WEATHER EYE ON OUR TIMES
What a wonderful July we have
had! The hottest since 1976, or was it 1886?
However, there is a worm in the apple! And
it’s called ‘Global Warming’. This was
recognised as a grave moral issue by Pope
Francis in his wonderful encyclical
‘Laudato Si’. He will surely address the
issue when he visits here later this month.
Global Warming is seriously
affecting our planet. The melting of
mountain glaciers is a very visible
manifestation. Irrefutable evidence has already come from firsthand
witnesses, as it were: in 1991, hikers in the Austrian Alps
discovered an intact male human body protruding from a glacier.
Apparently trapped in a storm more than 5,000 years ago and
quickly covered with snow and ice, his body was remarkably well
preserved. In 1999, another body was found in a melting glacier in
the Yukon Territory of Canada. Our ancestors are emerging from
the ice with an urgent message for us: the earth is getting warmer.
What causes this ‘warming’? Human activity is largely
responsible. Choices we make today will decide the future of our
climate. The energy we use for heating and transport comes from
fossil fuels such as oil, gas and coal. The carbon dioxide given off
in this process traps the sun’s heat in the earth’s atmosphere – acting
like a greenhouse. Hence, global warming.
Whatever about the causes, the consequences are
enormous. For example, the 10 million inhabitants in Lima depend
on glacial run-offs for their water. The Ganges, Mekong and
Yangtze all depend on the Himalayan
glaciers. One third of humanity depend on
these rivers for their food production. The
impact on others species will be equally
bleak. Scientists say that global warming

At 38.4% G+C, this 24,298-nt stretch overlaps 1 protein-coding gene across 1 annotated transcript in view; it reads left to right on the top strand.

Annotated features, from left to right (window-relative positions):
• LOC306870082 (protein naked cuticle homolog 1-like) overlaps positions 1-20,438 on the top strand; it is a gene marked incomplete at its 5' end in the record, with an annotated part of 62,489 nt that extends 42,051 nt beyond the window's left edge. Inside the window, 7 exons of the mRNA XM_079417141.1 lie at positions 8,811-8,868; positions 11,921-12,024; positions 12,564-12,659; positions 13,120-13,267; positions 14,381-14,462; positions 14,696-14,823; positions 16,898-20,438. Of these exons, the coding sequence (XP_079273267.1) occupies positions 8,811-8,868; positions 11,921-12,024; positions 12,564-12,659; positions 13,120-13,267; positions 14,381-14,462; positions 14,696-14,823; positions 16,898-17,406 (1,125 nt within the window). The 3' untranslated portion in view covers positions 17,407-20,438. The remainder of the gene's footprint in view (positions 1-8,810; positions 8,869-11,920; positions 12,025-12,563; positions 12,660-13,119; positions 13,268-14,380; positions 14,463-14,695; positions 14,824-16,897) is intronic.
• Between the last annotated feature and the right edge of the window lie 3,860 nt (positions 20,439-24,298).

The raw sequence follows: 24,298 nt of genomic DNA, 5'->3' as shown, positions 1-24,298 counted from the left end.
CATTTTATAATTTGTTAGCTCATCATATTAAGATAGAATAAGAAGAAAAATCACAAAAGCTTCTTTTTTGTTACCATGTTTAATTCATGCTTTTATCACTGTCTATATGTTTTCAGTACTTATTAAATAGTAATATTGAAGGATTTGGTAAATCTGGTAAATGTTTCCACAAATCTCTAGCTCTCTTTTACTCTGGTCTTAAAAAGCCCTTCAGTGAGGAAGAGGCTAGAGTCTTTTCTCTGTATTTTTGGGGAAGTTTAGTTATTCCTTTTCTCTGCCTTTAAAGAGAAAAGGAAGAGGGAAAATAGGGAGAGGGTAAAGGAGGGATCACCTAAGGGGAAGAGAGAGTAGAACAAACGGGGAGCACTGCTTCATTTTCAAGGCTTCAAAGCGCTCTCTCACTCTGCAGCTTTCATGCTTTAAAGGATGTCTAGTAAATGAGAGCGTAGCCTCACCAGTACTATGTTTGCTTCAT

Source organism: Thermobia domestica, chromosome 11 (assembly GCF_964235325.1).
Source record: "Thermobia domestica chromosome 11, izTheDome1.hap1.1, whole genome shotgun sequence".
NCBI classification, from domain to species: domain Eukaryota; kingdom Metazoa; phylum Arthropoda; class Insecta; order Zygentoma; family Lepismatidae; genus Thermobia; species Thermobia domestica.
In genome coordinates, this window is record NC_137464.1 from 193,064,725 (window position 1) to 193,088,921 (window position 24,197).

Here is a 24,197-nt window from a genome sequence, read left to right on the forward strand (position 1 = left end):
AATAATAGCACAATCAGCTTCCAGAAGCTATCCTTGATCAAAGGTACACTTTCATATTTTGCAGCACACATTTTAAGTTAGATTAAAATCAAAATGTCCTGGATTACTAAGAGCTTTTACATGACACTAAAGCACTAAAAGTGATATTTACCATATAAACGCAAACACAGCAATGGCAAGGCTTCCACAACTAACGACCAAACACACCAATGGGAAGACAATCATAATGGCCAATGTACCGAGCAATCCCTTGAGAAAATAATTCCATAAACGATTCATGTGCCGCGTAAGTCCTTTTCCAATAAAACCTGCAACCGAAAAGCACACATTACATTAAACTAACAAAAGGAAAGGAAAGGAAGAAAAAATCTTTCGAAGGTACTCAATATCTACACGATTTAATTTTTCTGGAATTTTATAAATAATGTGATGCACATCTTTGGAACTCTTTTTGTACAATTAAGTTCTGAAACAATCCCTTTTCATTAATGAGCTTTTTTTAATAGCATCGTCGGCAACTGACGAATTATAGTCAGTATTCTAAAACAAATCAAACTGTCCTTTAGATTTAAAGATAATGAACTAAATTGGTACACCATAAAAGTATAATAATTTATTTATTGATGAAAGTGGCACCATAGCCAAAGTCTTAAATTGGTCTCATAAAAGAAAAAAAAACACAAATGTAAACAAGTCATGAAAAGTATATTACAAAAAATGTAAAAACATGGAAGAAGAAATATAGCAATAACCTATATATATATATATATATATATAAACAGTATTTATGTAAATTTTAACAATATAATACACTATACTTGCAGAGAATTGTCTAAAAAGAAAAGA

will cause the extinction of at least one
quarter of the species. Scientists have long
recognised the problems. Yet it has taken
the Christian Churches a while to catch up.
Climate was not their concern, attending instead to poverty, and
backing campaigns on debt relief! But, under the leadership of Pope
Francis, this has changed. Heretofore, there was little understanding
of the intimate connection between climate change and poverty. But
the connection is clear today: it is the people of Bangladesh, the
farmers of Ethiopia and the fishermen of the Pacific Islands who are
the victims. Yet it is the industrial world that produces over 95% of
the carbon dioxide. Our prodigious consumption is destroying the
livelihood and, ultimately, lives of the most vulnerable.
The story of Eden tells us that we were given dominion
over the earth. But that dominion bestowed upon us responsibility.
Instead we took it to mean the right to wastefully exploit the earth’s
riches. Now we face a crisis. This crisis requires real a true change
of heart which will help us see the world in a different way. One of
the strongest strands of Christian thinking is the importance of the
common good – that we should aspire to shared or public values
which ultimately contribute to the good of all members of the
community. This surely provides us with the ethical basis for
dealing with climate change, for the protection of habitats and
ecosystems on which we all depend. Climate change is not just a
problem for scientists or even an economic issue. It is a moral one.
Fr. Dick Lyng OSA